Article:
The Utah Jazz and Sacramento Kings once had arguably the most heated rivalry in the West – two teams with passionate fan-bases, contrasting styles, and emotional personalities that seemed to gravitate toward each other in the postseason at the turn of the century.
The rivalry began in the 1998-99 lockout-shortened season, in which all three regular season meetings went to overtime and seemed to contain some sort of altercation (such as their 4/13/99 meeting which featured a Greg Ostertag ejection and numerous technical fouls). The Jazz finished that season with the NBA’s best record at 37-13 but tie-breakers pushed them down to the #3-seed and a matchup with the Sacramento Kings who were in their first year of the Vlade Divac/Chris Webber-era.
After the Jazz opened the series with a 117-87 rout, the Kings stole Game 2 in SLC that involved the infamous Webber cheapshot on Stockton that would hamper the 37-year old point guard throughout the postseason, as well as a Bryon Russell sprained ankle. Game 3 went to overtime, where Jazz center Todd Fuller missed 2 FT’s with 4.2 seconds left and Utah trailing by 1 to push the Jazz to the brink of elimination.
With Sacramento leading 2-1 in the best-of-5, Arco Arena was a madhouse for Game 4 as the raucous cowbell-ringing Kings fans could sense imminent victory over the aging and exhausted Utah Jazz. Game 4 was a back-and-forth affair with each team responding to the other team’s mini-runs.
In the 4th-Qtr, Sacramento appeared to deal a dagger when Vernon Maxwell’s three put the Kings ahead 81-76 with 2-minutes remaining – setting the stage for one of the most dramatic finishes in Jazz postseason history.
Kings 81, Jazz 76 – 2:00 4th-Qtr:
1:59 4th-Qtr – Stockton finger-roll on side pick&roll with Malone; 81-78 Kings
1:48 4th-Qtr – Chris Webber 1-2 FT’s posting up Russell; 82-78 Kings.
1:30 4th-Qtr – Shandon Anderson left-corner three; 82-81 Kings.
1:16 4th-Qtr – Vlade Divac 2-2 FT’s posting up Malone; 84-81 Kings.
0:57 4th-Qtr – Anderson left-corner three; 84-84.
0:31 4th-Qtr – Anderson transition layup off feed from Stockton; 86-84 Kings.
0:23 4th-Qtr – Divac three-point play posting up Malone and fouled by Stockton; 87-86 Kings.
0:13 4th-Qtr – Malone layup off high screen-roll with Stockton; 88-87 Jazz.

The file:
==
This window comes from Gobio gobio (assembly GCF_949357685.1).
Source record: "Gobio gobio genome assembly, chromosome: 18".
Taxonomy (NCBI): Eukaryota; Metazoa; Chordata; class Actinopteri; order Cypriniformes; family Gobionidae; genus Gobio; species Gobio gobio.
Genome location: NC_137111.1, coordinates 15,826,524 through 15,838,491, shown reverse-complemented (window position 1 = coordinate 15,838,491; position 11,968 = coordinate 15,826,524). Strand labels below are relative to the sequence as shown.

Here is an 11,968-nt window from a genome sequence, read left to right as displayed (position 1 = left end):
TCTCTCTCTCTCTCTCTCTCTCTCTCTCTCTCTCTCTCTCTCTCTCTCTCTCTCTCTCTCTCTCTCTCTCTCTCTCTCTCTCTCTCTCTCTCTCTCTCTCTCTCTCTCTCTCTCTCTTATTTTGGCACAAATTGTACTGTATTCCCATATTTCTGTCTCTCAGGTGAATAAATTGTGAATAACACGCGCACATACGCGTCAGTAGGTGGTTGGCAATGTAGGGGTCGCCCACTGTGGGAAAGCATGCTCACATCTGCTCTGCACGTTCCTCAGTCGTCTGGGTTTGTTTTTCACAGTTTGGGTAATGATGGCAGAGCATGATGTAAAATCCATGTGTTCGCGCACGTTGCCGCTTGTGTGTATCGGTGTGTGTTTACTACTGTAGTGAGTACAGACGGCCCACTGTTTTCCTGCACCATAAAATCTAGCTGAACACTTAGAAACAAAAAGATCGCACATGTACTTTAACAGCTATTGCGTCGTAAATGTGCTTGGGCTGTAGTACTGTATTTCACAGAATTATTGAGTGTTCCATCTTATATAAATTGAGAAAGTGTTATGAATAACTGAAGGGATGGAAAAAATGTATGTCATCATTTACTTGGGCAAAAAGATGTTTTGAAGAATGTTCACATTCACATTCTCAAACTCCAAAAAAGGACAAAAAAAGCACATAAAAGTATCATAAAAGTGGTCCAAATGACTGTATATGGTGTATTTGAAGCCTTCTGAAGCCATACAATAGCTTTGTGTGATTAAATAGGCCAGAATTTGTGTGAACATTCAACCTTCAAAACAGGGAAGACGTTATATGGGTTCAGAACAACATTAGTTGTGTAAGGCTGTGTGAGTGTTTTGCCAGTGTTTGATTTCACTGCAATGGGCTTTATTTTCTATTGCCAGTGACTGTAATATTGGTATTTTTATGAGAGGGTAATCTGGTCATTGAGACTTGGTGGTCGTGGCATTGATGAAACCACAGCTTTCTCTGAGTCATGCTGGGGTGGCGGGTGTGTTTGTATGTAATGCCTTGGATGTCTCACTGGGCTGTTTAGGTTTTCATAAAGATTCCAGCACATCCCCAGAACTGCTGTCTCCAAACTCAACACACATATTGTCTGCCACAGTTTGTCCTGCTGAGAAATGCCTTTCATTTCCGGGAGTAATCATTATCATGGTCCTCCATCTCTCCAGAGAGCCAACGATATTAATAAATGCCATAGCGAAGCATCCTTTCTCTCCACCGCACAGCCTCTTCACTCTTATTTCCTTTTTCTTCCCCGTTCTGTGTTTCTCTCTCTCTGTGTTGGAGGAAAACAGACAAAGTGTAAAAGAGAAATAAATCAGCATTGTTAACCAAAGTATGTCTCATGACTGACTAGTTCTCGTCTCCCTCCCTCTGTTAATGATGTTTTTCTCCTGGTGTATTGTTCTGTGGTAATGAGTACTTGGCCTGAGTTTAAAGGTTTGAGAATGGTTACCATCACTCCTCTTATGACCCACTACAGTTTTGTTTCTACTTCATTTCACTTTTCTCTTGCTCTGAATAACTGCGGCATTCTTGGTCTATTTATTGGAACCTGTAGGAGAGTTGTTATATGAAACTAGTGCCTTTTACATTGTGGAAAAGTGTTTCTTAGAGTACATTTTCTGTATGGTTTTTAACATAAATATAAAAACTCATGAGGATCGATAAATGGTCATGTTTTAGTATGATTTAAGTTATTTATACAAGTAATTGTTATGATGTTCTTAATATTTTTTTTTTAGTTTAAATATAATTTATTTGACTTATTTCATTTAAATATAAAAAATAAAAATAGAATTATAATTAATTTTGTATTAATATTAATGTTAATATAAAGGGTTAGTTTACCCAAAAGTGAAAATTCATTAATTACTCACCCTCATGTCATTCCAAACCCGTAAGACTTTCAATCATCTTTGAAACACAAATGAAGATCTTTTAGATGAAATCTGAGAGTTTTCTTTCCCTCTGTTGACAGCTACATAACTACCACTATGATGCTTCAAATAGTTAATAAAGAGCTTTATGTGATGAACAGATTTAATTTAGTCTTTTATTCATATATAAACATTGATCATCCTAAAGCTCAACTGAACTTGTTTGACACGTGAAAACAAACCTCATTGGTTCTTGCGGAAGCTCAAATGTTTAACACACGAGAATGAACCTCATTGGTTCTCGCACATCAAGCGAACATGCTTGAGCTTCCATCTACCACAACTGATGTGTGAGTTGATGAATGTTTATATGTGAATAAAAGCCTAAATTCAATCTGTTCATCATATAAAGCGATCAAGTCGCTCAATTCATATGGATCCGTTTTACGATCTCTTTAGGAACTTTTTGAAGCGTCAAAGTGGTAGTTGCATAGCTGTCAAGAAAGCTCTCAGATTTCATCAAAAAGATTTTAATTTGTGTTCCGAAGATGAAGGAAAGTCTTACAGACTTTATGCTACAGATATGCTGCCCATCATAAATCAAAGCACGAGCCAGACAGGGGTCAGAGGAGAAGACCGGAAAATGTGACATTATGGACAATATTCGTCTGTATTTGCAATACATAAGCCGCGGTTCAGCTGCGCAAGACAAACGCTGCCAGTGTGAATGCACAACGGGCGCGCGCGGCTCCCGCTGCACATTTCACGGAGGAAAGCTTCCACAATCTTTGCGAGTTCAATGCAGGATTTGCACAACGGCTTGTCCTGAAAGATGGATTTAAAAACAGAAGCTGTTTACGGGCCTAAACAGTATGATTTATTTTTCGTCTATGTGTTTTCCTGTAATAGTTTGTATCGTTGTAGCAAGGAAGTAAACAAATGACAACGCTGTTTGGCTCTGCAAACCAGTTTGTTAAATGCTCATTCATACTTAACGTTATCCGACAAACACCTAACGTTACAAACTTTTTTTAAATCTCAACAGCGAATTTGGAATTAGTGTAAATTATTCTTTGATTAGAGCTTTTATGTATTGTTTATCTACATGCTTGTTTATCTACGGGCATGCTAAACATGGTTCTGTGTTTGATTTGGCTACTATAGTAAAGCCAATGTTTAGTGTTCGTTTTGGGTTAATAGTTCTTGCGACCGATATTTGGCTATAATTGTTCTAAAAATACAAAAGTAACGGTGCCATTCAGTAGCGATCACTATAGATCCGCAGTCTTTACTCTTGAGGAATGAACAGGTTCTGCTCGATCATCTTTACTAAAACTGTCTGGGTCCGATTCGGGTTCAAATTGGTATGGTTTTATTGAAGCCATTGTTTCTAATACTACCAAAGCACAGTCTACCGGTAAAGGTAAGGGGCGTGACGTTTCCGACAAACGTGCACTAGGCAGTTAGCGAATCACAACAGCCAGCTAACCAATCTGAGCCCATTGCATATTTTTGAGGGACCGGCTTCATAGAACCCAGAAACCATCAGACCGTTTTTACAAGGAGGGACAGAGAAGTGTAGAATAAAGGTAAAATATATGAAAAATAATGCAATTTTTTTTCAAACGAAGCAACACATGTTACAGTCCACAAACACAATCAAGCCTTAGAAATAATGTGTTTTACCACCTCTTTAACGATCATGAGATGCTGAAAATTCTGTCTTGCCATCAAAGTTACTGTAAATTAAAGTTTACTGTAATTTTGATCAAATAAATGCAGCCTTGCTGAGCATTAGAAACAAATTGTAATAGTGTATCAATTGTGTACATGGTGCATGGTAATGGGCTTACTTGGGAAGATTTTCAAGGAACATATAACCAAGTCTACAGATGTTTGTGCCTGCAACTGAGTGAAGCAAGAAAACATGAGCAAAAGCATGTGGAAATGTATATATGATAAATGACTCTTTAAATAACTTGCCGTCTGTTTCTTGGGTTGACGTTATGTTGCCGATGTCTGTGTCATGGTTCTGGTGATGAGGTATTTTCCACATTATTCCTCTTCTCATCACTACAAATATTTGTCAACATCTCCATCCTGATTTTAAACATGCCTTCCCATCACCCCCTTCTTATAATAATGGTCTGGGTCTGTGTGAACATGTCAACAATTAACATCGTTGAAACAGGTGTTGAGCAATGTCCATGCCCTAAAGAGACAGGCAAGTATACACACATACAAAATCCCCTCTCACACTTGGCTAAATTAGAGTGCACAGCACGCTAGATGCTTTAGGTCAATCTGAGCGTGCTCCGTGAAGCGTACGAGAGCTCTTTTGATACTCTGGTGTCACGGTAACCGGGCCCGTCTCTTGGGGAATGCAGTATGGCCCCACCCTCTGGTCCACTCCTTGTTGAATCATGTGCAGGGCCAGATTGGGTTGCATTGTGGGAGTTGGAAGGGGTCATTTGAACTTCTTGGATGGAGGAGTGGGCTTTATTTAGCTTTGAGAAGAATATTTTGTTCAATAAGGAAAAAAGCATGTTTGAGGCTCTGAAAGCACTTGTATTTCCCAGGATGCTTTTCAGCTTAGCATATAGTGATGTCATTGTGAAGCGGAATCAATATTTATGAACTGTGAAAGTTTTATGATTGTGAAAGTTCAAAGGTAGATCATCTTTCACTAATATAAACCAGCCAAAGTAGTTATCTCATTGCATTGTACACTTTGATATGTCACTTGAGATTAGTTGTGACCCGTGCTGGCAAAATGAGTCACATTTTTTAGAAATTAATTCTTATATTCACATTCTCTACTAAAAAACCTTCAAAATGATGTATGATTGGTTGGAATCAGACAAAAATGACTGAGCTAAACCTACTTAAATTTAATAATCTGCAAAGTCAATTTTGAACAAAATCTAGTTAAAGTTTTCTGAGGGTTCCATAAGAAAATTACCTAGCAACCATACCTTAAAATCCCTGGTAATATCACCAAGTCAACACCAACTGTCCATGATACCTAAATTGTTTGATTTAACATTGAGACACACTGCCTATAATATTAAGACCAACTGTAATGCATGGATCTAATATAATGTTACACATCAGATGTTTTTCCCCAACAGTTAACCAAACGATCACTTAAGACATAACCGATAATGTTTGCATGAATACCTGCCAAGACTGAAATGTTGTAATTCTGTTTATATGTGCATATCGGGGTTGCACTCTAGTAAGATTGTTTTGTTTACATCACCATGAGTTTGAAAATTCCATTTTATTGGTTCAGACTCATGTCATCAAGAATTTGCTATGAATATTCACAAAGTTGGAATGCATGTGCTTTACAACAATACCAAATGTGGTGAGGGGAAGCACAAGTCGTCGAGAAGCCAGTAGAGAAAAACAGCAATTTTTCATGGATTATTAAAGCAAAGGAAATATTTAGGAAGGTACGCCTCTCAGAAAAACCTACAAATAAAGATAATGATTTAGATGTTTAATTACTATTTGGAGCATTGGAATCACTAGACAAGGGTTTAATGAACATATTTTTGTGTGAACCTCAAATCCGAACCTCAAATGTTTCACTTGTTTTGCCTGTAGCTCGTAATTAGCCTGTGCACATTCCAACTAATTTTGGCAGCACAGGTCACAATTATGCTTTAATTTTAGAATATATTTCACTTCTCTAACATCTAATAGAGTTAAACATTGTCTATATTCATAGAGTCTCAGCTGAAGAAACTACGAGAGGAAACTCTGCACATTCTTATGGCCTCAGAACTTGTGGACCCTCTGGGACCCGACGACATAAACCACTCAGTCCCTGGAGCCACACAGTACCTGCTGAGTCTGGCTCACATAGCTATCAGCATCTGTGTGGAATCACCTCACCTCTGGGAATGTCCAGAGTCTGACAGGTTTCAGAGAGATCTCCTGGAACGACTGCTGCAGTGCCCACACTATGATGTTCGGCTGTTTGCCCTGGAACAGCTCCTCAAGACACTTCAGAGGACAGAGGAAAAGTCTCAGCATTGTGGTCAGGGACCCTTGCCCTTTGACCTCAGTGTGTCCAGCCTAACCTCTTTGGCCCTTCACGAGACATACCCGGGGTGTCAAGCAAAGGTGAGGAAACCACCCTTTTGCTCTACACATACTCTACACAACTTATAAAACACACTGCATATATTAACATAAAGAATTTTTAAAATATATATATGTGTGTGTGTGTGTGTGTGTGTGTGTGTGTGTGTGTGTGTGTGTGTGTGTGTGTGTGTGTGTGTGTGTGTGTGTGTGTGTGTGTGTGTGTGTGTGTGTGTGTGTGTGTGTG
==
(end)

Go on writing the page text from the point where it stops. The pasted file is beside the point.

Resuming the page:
0:07 4th-Qtr – Divac 2-2 FT’s posting up Ostertag; 89-88 Kings.
0:00.7 4th-Qtr – Stockton 22-footer off high screen-roll with Malone; 90-89 Jazz.
Final Score: Jazz 90, Kings 89.
In the final 2-minutes, the Jazz were perfect offensively going 6-6 for 14 points, with Stockton’s game-winner the capper. After “The Shot” in Houston, this was arguably the second-most memorable basket in Stockton’s illustrious Hall-of-Fame career.
(Note: You can watch the original broadcast of the entire 4th-quarter here)
Utah’s road victory was also a perfect example to expose the myth that Jerry Sloan always closed out games with his starters. In Game 4 Sloan did not play Jeff Hornacek a single second in the 4th-quarter. Not only was the 36-year old sharp-shooter showing fatigue, he was also struggling against Sacramento’s more athletic wings who were either beating him with quickness (Jon Barry/Vernon Maxwell) or in the post (Tariq Abdul-Wahad). As a result, Sloan closed the game with a crunchtime lineup of: John Stockton, Howard Eisley, Shandon Anderson, Bryon Russell, and Karl Malone.
Despite the size discrepancy between Malone/Divac and Rusell/Chris Webber – Utah’s small lineup was effective as the 6-7 Russell fronted the 6-10 Webber in the post and Utah’s four three-point shooters caused Sacramento’s slower frontcourt problems – with Shandon Anderson springing free for two corner-threes before beating the Kings in transition.
In Game 5 two days later, Sloan again had enough of his ineffective centers and – with Utah trailing late in regulation – went back to his small lineup in crunchtime – this time including Hornacek (18 pts) along with Stockton, Anderson, Russell and Malone. Once again, the small lineup created problems as Russell was left alone in the corner for the game-tying three with 48-seconds left in regulation to send the game to overtime. In the extra session, the Kings couldn’t matchup with Shandon Anderson’s quickness and hard-cutting as the 3rd-year guard again shook loose with 6 of his 16 points in OT.
In Game 2, Sloan had tried to close the game with Ostertag (who had a playoff career-high 16 points in Game 1) and got nothing. He went with Fuller in Game 3 and was burned. After trying Thurl Bailey early in the 4th-Qtr of Game 4 with less than stellar results – he simply went with his 5 best players to close both Games 4 and 5 – and that move (along with their tenacity and grit) won him the series over a talented Kings team that was on the rise to a Western Conference power.
The rivalry remained intense and heated when the teams met in the postseason two years later. Two dramatic victories in Games 1 and 3 boosted Sacramento to a grinding 3-1 series victory as the top-seeded Kings would eventually advance to Game 7 of the conference finals. Their 2002-03 regular season meetings involved the Utah fans showering the referees with water bottles as they left the court following a controversial ending and with Sloan shoving referee Courtney Kirkland to earn a 7-game suspension. Their ensuing 2003 playoff series became most noted as Stockton and Malone’s swan song. The Kings would win the series 4-1, and as Stockton and Malone exited the game together for the final time – the classy Sacramento fans gave the duo a rousing standing ovation.
In the 9 seasons since, neither team has qualified for the playoffs in the same season with 5 Jazz posteason appearances and 3 by Sacramento. As the players and coaches moved on – the rivalry has faded but for 4 seasons, it was as intense as there was in the Western Conference. It treated us to emotional fireworks, raucous crowds and dramatic finishes – none more memorable than Stockton’s game-winner.